These are casual observations from a wildlife enthusiast. I use the term “bark” to describe the sound the cow elk makes to alarm the others. I don’t know if that is an appropriate term or not.
These Roosevelt Elk have calves with them. They don’t like me being out of my vehicle. In hind-site, I probably shouldn’t have stood there so long because I think I might have put them in danger. I saw the calves wandering around until the alpha female sounded the first alarm; which corresponded with her seeing me outside my truck and walking slowly toward the fence. The calves immediately disappeared in the tall grass. As she started walking toward me, “barking”, the others slowly joined her. She was the only one that ever barked (or sounded the alarm).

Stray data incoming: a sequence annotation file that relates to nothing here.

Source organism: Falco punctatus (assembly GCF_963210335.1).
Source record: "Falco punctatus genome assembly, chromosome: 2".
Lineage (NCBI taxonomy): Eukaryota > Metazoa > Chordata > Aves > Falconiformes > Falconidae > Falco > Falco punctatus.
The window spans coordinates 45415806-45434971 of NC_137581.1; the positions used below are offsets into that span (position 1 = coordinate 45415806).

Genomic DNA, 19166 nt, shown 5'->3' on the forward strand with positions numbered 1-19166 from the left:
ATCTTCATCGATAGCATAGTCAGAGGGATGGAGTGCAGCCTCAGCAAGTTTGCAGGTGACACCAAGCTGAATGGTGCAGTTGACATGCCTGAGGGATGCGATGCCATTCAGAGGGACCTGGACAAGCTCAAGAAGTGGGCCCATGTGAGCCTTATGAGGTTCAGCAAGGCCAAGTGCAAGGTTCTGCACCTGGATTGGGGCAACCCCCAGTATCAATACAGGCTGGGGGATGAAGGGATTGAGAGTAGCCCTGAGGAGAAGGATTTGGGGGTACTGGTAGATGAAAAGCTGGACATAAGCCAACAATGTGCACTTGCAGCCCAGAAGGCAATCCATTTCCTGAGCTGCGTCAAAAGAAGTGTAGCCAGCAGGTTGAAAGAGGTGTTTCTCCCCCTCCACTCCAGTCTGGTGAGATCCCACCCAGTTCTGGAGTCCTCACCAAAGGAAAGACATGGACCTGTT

Then I heard howling off in the distance in the woods up the hill behind me. There were about a dozen cattle in that field but out of my sight at the time. The howling sounded like a lower pitch than coyotes but I am no expert. Unfortunately, my camera didn’t pick up their sound. After a few moments of hearing the howling I heard the ground rumbling. I turned to see the cattle running over the hill toward me. (They were fenced in, and I was close to my truck, so I was in no danger.) As soon as they saw me, they stopped and were all bunched up. Suddenly I felt like the center of attention. It seems that my 15-seconds of fame was with the Tidewater, Oregon, wildlife! And that suits me just fine. I always hope to see wildlife moments, where animals are interacting, but would have felt really bad if I’d been the cause of calling a wolf’s or coyote’s attention to the elk calves.